We’ve been married for more than thirty years now, and I’d like to think the couples of today no longer face these issues. After all, today’s husbands were raised by less traditional women, weren’t they? But that does not seem to have made as much of a difference as one would hope. In the “Dear Sugars” advice column in the New York Times in 2018, Steve Almond and Cheryl Strayed answered the letter of a woman complaining about her husband being AWOL from housework. Moreover, the woman, who called herself “Domestic Drudge,” was just one of many women who made a similar complaint. The letter, Strayed said, came in response to a call she had put out on social media for letters addressing several topics they’d be bringing up in their column.
“No topic received more responses than the one you wrote to us about, Drudge, which speaks to how common your frustration is,” Strayed said. “Most of the letters could’ve been written by the same person — all of them women who described a situation similar to yours.”
How is it that these women, raised in an era when less than 20 percent of families have a stay-at-home wife, are still doing all or most of the housework? Perhaps it’s just the old cultural stereotype that says housework is a woman’s job, enforced by the fact that if the house is a mess, the wife will be blamed. But women have fought cultural norms before; why does this one still stand? Perhaps for the same reason I cautiously broached the subject with my fiancé years earlier: because it seems so trivial. Feminists have fought for the right to attend elite colleges, to enter professions like medicine and law, to ascend to high levels in their chosen fields, to be free of harassment. These are big things. Housework, by contrast, seems small—petty. But to millions of women trapped in the second shift, it is not small; it is a blight on their everyday lives.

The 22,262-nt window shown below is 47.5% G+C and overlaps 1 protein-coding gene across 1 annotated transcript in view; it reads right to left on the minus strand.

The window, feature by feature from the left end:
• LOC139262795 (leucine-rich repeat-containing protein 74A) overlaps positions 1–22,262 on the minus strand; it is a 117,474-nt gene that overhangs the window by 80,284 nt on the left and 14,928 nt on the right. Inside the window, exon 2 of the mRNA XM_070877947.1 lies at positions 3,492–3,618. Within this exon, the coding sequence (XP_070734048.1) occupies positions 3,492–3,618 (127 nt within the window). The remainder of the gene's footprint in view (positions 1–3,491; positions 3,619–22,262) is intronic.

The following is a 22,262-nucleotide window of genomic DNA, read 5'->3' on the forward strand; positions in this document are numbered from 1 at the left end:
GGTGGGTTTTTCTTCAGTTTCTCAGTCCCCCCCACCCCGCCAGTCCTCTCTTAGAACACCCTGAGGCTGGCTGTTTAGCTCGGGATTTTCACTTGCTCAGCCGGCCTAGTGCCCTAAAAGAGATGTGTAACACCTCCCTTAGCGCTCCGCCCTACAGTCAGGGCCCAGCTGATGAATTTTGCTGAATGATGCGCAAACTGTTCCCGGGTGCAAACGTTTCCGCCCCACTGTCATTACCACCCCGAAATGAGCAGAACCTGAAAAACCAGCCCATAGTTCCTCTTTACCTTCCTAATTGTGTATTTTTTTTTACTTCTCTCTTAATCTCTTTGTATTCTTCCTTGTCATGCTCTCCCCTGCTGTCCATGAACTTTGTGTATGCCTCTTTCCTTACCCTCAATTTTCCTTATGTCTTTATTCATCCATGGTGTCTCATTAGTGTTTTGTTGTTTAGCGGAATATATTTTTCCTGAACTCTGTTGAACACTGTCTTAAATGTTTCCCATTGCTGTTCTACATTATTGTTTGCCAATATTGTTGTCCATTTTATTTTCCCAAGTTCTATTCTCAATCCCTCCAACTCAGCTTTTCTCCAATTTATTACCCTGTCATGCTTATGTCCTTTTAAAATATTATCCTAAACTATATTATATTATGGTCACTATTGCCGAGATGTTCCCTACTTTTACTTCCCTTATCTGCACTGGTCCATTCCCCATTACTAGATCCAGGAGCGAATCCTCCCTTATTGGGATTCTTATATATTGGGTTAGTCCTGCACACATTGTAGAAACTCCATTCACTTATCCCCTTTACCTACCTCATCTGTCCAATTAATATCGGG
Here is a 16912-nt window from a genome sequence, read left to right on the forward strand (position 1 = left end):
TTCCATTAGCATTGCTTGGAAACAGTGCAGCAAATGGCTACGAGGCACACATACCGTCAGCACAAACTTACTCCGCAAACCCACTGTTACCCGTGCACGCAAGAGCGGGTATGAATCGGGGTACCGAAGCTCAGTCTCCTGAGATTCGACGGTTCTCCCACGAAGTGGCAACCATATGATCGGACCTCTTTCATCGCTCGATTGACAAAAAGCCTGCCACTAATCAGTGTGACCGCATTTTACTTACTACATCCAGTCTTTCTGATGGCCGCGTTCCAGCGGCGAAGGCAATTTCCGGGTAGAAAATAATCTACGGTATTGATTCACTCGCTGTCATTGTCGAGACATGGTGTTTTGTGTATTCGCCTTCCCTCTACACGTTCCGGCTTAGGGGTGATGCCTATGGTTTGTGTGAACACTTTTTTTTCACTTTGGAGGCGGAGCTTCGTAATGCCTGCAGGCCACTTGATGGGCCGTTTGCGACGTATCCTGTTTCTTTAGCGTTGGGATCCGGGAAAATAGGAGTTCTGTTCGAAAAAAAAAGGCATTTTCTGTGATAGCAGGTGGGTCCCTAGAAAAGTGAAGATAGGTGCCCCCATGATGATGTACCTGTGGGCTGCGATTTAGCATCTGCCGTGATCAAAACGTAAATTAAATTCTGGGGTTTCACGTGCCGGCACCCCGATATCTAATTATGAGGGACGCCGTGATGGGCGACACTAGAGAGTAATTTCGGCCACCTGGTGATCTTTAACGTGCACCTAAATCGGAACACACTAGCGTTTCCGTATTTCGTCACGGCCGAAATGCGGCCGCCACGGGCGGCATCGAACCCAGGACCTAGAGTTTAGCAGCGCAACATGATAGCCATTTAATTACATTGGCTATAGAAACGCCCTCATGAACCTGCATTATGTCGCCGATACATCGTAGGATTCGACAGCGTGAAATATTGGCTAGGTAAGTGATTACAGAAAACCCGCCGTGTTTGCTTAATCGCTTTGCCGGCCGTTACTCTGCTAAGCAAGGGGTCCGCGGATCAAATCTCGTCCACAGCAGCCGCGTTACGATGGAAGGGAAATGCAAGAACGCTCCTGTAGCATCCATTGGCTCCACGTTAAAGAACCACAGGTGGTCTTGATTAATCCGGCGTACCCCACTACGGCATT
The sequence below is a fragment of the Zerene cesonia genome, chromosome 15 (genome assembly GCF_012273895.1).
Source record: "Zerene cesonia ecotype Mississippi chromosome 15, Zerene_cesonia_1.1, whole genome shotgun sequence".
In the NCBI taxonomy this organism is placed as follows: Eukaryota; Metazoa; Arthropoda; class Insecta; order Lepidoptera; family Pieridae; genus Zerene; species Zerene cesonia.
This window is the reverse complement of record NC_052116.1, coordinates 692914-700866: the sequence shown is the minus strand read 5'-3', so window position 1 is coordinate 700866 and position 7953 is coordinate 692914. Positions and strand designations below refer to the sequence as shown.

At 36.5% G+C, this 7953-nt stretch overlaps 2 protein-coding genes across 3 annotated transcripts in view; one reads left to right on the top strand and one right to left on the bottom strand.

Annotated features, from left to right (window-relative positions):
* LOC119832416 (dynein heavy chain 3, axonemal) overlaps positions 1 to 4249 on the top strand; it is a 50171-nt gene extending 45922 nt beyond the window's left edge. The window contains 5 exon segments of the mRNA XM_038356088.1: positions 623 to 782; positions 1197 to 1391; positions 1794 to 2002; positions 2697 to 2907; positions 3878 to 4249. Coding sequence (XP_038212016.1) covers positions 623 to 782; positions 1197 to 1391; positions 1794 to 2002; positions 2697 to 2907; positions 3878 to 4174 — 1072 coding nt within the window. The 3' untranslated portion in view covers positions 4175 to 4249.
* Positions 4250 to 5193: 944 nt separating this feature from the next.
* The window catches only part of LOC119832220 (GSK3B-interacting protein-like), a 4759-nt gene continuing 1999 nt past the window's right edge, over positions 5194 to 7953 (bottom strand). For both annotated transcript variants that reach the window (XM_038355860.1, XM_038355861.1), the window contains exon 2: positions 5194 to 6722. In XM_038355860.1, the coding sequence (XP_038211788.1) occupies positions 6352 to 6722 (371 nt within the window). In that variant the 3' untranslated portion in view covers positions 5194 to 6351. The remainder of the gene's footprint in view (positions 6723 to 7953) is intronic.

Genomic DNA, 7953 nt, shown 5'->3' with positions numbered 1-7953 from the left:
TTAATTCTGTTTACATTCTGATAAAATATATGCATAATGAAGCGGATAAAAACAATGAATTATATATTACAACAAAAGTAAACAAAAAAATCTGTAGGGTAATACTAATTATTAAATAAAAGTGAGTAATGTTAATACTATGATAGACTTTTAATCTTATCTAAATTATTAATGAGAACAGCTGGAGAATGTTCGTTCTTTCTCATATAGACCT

Strayed and Almond encouraged the woman who wrote to them to negotiate a fairer division of labor with her husband, just as I did with mine, and to explain how important such a division was to her. What they didn’t stress, but should have, points to another reason why the cultural norm about housework has endured: she should raise her sons to think of housework as part of their lot (and daughters to think it isn’t exclusively theirs).